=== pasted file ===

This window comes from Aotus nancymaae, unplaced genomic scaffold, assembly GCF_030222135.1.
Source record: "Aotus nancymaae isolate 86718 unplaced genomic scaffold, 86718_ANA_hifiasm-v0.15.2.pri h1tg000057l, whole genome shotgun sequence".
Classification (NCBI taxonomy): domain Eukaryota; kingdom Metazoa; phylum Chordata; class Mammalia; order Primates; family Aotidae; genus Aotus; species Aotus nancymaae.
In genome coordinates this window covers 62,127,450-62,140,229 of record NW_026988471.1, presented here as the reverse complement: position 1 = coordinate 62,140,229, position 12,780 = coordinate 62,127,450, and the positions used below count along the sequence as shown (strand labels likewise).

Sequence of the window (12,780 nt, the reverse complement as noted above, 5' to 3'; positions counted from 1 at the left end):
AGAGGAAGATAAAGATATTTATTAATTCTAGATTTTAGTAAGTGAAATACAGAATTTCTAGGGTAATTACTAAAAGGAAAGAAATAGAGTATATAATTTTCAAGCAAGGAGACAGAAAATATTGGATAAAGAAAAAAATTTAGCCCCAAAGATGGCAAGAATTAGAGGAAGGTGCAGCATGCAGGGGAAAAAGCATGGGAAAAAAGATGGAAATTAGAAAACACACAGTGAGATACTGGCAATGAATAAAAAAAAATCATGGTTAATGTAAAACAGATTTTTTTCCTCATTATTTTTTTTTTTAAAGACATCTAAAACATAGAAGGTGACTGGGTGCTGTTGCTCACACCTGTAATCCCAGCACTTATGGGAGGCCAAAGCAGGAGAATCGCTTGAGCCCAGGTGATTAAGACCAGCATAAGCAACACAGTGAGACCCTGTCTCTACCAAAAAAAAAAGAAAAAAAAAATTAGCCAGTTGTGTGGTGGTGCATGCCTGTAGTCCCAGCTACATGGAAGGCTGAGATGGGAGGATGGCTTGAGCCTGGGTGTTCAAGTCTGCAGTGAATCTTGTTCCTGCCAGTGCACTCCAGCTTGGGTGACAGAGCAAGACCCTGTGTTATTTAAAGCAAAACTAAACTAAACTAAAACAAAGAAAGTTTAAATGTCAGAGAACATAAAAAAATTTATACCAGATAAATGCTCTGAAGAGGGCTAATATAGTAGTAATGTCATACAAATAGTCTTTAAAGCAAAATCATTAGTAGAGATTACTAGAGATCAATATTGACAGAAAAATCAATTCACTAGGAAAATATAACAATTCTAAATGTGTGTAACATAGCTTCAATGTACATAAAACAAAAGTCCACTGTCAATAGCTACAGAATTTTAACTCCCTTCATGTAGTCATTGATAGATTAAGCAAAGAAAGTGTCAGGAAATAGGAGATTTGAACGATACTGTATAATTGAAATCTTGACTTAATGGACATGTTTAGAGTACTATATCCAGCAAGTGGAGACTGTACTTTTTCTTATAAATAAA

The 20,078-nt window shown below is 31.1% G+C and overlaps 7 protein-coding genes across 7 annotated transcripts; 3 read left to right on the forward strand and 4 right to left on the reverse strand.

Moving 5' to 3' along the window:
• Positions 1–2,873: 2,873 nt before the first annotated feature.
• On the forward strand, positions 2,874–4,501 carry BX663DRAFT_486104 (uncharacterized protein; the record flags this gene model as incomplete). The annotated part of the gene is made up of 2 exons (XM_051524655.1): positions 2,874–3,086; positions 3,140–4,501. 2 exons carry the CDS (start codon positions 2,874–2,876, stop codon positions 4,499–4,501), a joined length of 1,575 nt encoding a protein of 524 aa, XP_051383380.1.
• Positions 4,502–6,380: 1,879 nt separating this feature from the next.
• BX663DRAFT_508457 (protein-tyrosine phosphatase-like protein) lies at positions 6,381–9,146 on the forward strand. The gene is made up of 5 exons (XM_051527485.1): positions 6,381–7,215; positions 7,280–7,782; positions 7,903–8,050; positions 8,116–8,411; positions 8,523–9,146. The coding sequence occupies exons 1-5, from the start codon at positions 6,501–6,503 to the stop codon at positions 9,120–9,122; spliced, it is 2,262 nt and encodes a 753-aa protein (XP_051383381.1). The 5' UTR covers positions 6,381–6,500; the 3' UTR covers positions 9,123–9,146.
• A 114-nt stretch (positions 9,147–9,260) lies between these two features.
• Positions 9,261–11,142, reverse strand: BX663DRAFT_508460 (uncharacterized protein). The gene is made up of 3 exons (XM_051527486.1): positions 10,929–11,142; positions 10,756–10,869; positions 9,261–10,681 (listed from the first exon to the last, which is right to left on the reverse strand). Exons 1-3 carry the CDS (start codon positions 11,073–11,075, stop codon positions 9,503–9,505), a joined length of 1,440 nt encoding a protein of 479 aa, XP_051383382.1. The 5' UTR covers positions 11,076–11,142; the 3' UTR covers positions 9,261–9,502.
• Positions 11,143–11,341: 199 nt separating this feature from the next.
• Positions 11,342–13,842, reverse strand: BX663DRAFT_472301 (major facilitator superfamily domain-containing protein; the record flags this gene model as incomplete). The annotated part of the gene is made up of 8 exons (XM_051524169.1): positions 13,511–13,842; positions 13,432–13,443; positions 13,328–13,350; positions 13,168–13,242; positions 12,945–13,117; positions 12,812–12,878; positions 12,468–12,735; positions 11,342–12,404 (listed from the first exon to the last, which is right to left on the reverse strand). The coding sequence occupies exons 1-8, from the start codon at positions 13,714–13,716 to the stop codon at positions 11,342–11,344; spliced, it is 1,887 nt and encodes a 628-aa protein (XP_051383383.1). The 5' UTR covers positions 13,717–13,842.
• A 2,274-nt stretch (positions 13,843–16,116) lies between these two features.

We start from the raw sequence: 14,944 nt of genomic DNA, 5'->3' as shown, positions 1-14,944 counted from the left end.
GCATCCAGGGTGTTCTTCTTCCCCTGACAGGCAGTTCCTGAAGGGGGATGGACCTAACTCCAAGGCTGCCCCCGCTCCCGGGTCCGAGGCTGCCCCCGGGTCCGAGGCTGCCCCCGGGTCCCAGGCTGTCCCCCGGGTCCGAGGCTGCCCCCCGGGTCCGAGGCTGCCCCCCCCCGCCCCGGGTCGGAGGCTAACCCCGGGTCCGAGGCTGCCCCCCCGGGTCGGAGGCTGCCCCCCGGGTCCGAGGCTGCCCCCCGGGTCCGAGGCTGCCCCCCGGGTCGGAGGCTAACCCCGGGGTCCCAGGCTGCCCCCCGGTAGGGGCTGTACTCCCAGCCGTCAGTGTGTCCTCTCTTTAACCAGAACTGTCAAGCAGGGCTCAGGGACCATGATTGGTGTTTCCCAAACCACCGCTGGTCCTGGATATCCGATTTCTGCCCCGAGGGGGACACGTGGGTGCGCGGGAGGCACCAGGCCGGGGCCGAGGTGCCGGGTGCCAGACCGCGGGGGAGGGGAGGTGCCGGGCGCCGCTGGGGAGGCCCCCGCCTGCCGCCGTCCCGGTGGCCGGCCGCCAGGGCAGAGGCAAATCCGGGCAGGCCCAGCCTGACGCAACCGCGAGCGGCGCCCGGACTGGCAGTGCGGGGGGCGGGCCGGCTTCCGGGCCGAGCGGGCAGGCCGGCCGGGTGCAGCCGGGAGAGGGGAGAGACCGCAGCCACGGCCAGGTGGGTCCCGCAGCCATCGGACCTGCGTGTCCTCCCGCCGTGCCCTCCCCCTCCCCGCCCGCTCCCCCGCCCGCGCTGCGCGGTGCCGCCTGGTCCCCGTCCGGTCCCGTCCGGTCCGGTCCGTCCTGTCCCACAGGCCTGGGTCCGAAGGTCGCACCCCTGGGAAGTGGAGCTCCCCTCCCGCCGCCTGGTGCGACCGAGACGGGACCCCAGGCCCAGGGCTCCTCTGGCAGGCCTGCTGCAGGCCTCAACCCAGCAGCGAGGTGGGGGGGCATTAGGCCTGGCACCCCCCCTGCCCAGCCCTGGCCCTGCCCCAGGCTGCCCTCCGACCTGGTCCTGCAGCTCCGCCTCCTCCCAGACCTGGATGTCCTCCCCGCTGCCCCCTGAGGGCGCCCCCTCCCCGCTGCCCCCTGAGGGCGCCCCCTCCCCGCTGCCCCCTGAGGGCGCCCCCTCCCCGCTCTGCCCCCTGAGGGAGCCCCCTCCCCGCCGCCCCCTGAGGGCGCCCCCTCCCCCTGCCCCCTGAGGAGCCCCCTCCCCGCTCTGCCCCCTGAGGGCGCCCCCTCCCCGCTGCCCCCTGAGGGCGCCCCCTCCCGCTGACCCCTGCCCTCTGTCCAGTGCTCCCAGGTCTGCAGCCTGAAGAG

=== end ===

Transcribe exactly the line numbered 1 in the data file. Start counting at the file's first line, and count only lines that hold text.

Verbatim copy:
This window comes from Aotus nancymaae, unplaced genomic scaffold, assembly GCF_030222135.1.